Eyrna’s English Essay on Orwell’s “1984”

Letter from Joseph Stalin to George Orwell

September 1949

Dear Comrade Orwell,

First, I would like to congratulate you on the impressive success of your novel, 1984. I obtained a copy of the book from one of my secret agents, who informed me that it is supremely popular in Europe right now. The young man managed to translate it into Russian for me, before I, unfortunately, had to have him executed. You see, the ideas in this book were too strong and corruptive to have them floating about in his young head. It will be necessary to eliminate anyone who currently resides in the Soviet Union who has been exposed to the book. I cannot risk a bold competitor using the ideas in this novel to overthrow me.
I must say, I love your invention, “Newspeak.” I have tried something like that in Soviet Russia but Russian is a much more beautiful and complex language than English. The three slogans you chose for the Party that decorate the face of the Ministry of Truth, however, I thought were wonderful and I am planning on stealing them and placing them all over the Soviet Union. “War is Peace” (page 4) will go far in helping my propaganda ministers in convincing the people that peace can only be achieved through the ruthless crushing of our enemies, and the deliberate and quiet infiltration of the West; and through hardship the proletarians suffer as our country works tirelessly to become a great industrial nation.
“Freedom Is Slavery” also pleased me greatly, for most of humanity is too stupid to rule itself. Only in blind allegiance to me, their Fearless Leader, can people be “free” to be entirely stupid. Which goes hand in hand with the concept of “Ignorance is Strength!”
I had Trotsky, that traitorous scum, erased from all photographs (as well as anyone else who offended my sensibilities), but it never occurred to me to show anti-Trotsky films. The way you described the People’s Enemy, Goldstein, was simply brilliant (Page 13). A few moments of good, solid Hating! That is what the people need. I have tried something like that in my show trials (it was much easier than you would assume, getting those idiots to confess to crimes they could not possibly have committed!); but I never considered using an actor to impersonate Trotsky committing violent crimes against society. “The dull rhythmic tramp of the soldiers’ boots formed the background to Goldstein’s bleating voice.” (page 13) Absolutely brilliant!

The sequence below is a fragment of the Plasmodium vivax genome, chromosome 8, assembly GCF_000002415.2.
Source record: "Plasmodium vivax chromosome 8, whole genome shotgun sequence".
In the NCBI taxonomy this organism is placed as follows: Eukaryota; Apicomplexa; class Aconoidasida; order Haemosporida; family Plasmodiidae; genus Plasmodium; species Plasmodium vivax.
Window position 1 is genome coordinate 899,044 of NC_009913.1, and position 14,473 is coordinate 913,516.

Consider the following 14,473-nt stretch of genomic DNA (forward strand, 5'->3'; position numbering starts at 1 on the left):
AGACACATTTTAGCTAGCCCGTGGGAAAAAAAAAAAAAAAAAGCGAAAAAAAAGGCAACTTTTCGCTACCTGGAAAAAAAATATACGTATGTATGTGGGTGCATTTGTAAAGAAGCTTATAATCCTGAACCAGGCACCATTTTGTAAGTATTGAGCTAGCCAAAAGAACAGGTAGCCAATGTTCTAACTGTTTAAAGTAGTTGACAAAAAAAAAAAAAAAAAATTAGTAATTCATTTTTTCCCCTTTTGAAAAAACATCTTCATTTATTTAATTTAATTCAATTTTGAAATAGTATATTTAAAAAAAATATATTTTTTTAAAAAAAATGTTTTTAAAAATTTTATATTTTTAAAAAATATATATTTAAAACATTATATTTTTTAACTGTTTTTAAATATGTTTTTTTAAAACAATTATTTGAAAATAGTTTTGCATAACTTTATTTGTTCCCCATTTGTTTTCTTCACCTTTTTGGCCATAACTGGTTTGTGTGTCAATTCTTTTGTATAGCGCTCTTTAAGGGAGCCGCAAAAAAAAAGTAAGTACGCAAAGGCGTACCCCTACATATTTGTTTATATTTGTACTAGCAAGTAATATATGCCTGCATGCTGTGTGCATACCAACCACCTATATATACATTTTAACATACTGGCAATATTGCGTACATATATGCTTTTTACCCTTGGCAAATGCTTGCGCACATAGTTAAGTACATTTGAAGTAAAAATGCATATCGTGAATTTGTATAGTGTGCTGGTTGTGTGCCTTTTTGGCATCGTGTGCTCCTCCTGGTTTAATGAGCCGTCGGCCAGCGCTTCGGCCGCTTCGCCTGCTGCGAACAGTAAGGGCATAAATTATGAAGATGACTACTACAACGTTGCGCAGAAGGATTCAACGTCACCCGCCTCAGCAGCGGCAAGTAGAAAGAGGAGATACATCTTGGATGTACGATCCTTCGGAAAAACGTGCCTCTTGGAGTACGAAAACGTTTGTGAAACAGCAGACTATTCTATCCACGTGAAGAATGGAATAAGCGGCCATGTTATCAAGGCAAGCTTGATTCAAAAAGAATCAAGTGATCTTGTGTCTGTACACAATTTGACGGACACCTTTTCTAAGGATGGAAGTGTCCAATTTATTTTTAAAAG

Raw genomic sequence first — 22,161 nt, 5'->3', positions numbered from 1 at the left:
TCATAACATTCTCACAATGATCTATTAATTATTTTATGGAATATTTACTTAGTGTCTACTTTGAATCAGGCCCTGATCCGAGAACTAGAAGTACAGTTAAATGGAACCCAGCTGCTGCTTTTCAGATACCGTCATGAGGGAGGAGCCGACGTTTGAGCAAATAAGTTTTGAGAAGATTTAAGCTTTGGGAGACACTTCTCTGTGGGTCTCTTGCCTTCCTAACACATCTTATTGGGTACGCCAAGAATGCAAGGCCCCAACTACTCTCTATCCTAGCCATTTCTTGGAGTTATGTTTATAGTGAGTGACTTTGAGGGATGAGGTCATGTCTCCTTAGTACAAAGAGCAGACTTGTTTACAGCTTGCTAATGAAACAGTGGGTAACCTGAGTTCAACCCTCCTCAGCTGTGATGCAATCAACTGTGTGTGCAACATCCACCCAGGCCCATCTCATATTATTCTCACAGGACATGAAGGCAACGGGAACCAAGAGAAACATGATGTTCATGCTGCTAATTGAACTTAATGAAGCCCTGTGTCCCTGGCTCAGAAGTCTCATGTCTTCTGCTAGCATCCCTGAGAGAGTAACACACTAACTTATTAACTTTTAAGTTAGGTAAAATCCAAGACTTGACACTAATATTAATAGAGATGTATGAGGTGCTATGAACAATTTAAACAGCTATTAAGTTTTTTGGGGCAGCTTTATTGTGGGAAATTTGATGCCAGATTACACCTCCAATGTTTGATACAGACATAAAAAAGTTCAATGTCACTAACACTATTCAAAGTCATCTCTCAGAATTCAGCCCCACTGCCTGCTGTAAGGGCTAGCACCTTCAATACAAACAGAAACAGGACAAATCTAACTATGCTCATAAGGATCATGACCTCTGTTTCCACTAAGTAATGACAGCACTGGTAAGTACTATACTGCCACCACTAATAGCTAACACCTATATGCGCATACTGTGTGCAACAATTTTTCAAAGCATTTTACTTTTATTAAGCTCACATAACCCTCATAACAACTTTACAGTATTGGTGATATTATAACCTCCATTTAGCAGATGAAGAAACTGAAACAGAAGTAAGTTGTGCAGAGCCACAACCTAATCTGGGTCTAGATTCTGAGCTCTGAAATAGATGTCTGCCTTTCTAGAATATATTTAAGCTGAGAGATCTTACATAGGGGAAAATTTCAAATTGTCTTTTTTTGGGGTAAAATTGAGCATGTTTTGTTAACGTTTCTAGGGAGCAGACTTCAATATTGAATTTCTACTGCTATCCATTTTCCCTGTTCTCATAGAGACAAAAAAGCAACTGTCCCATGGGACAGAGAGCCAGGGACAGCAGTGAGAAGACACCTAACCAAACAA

It had also never occurred to me to use video to terrify people, besides the obvious propaganda films, so that it becomes impossible for them to start a rebellion against me. I always went the way of phone-taps because it is untraceable, and much harder to start an uprising if people cannot speak to each other without the fear that their conversation is being heard and recorded. A closed circuit TV that has the ability to film the area in front of it while showing pro-Stalinist commercials and videos would be revolutionary. I must credit you with the idea, because without your “telescreens” it would have been hard to imagine. Although I must say, I would not allow anyone to turn them off, even if they were members of the “inner party” of the Soviet Union. I feel that is a flaw in your plotline. No sensible ruler of a country would risk having the people closest to him starting revolutions or attempting to take over his government, so allowing them the tiniest bit of freedom would be a cause for suspicion. If the person were truly a member of the inner party, what could he possibly have to hide? They should have no reason to turn off the telescreens, and if they did I would immediately have them sent away (in my case to Siberia to die in the work camps).
I do imagine devices resembling your telescreens would be more effective than wire-tapping. I plan on recruiting the best minds, like Albert Einstein, to come work for me in the near future. That will make manufacturing these telescreens much easier.